New podcast shines a light on the NW countryside through the experiences of the people who love it
A new podcast has been launched to lift the lid on the North West’s great outdoors and the sometimes profound impact our favourite spaces have on our lives.
Each themed episode of Acres of Nature takes an in-depth look at an area through the eyes of people who love it.
The first explores how green spaces can improve our mental health and joins birdwatcher Steve Scrimgeour and wastewater controller Scott Thompson at Davyhulme Millennium Nature Reserve in Manchester who both overcame dark chapters in their lives.
Speaking of his struggle to find his feet after a near fatal illness, dad of five Steve looks back at the days his wife would drop him off at the gates of the nature reserve: “It would put a smile on my face. I’d go home and forget that I was out of work, I’d been ill, I’d lost loads of weight, I wasn’t myself. But this place was a shining light. It [got] me out of that dark place where I didn’t want to leave the house. I wanted to come here.”
For Scott, who works at Davyhulme Wastewater Treatment Works, right next door to the park, mental health is also a deeply personal issue. Scott shares the harrowing story about the death of his dad, who he worked with. Scott is now a mental health first aider.
Speaking about his podcast story, he said: “Dad suffered a clot. It was like a light switching off inside him, here one minute .. not the next. Dad was such an active bloke that it is the only thing we drag consolation from as a family. As devastating as his passing was, dad fortunately did not know. Guilt is a very powerful emotion and sadly I carried the burden for years at considerable cost to me, hence why I am so pleased that our company has put so much into recognising and helping those who are suffering mentally. I find the people we work for and with are all instrumental in keeping us going.”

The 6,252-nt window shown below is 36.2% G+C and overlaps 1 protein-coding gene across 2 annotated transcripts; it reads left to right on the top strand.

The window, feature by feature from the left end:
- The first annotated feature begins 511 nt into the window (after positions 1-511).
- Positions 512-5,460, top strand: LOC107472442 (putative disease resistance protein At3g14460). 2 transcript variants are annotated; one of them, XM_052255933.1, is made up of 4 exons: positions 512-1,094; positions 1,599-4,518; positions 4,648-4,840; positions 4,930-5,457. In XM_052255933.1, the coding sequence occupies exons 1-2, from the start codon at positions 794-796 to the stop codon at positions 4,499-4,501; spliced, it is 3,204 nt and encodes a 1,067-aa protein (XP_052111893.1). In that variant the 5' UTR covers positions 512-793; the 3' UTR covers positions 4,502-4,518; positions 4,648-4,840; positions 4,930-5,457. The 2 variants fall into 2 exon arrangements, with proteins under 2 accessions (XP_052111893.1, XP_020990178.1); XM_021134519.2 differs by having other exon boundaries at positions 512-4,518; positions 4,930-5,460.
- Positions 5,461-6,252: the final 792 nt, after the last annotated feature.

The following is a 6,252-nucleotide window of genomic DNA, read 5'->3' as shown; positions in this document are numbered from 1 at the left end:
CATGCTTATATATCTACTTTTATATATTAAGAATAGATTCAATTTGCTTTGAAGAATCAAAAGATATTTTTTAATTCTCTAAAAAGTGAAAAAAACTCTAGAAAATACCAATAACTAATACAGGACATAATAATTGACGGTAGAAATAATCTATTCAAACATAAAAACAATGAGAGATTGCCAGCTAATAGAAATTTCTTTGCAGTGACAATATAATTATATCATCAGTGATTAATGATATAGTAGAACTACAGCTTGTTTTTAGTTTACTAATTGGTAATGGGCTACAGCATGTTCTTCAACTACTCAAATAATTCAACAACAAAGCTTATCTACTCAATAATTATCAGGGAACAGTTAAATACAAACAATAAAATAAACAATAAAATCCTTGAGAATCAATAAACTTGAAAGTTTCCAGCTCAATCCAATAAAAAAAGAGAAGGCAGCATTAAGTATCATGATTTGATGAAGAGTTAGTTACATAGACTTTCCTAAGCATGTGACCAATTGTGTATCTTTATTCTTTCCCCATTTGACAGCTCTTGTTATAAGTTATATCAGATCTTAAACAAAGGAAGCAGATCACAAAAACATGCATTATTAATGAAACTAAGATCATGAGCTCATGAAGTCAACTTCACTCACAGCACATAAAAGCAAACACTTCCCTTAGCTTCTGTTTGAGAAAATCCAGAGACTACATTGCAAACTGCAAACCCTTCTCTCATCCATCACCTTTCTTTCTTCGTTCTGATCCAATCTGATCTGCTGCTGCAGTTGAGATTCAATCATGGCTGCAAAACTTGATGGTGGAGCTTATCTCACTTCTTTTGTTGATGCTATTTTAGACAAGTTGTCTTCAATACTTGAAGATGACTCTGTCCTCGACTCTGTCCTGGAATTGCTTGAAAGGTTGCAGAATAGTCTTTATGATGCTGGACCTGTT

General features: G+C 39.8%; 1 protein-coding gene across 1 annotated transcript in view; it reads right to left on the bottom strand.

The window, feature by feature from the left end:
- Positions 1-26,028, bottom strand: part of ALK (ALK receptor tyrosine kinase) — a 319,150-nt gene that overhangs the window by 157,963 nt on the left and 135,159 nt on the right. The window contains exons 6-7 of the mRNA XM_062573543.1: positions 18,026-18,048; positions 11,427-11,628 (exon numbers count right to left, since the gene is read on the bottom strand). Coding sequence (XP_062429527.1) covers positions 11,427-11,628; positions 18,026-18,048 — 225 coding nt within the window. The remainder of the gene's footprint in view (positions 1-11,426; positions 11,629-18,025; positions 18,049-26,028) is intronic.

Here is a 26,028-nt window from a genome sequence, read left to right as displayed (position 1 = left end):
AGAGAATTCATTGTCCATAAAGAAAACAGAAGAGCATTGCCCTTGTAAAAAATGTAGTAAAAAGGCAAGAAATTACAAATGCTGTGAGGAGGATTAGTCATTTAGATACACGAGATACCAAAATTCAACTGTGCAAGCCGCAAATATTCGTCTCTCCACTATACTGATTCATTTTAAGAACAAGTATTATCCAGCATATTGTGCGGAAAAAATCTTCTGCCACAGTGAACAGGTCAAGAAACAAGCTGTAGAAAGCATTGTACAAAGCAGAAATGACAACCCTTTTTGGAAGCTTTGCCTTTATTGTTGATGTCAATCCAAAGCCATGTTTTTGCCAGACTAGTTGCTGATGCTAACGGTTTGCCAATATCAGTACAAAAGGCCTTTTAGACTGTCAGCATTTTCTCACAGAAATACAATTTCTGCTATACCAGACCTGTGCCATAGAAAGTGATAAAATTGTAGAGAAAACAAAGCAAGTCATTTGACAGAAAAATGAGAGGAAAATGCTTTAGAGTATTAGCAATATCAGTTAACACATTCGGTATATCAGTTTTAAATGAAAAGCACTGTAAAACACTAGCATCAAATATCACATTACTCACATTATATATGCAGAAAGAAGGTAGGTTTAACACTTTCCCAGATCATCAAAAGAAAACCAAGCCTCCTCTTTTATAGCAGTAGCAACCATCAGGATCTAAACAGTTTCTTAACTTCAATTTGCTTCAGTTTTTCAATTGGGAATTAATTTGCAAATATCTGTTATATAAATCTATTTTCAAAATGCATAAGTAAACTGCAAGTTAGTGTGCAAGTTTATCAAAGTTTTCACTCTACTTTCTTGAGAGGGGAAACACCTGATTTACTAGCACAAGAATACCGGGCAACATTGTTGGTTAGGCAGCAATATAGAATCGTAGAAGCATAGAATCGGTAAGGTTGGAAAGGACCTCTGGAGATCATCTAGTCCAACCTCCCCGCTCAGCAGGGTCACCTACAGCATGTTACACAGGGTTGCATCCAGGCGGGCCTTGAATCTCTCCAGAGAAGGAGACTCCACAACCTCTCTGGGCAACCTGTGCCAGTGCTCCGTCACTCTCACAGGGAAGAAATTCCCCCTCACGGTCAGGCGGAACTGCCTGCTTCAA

Of Davyhulme Millennium Nature Reserve, he said: “I like coming down here … because it’s so relaxing. You don’t hear the traffic from where we are. You can hear the birds. It’s a beautiful place to walk around.”
Close to the Sale Sharks and Salford Red Devils, the first episode also features an interview with rugby league superstar Robbie Hunter-Paul who shares his own experiences with mental health and talks about his new role as the mental fitness ambassador for the 2021 Rugby League World Cup.
Over the course of the next two years, Acres of Nature will feature some of the region’s best known landscapes as well as little-known hidden oases, and the stories of the people who use them.
Each landscape - from the remote beauty of Haweswater reservoir in Cumbria to a city park in Manchester – have one thing in common. They are all owned by water company United Utilities.
Jim Spencer from United Utilities, said: “We maintain and own some fantastic recreational sites including beautiful country parks and reservoirs, freely open to the public. Acres of Nature is all about bringing people closer to nature. Each episode will focus on a different theme. It might be history, nature, in the case of Davyhulme it was well-being.
“If you’ve never heard about the reserve it’s located next to the Manchester Ship canal, close to the Trafford Centre. It’s not only a site of biological importance, where you’re guaranteed to spot some wildlife, but it’s also home to walking routes and pockets of green space, perfect for a picnic,” he said.
Narrated by ITV weather presenter Kerrie Gosney, Acres of Nature is available on Spotify and all major podcast platforms or go to www.anchor.fm/acres-of-nature to listen now.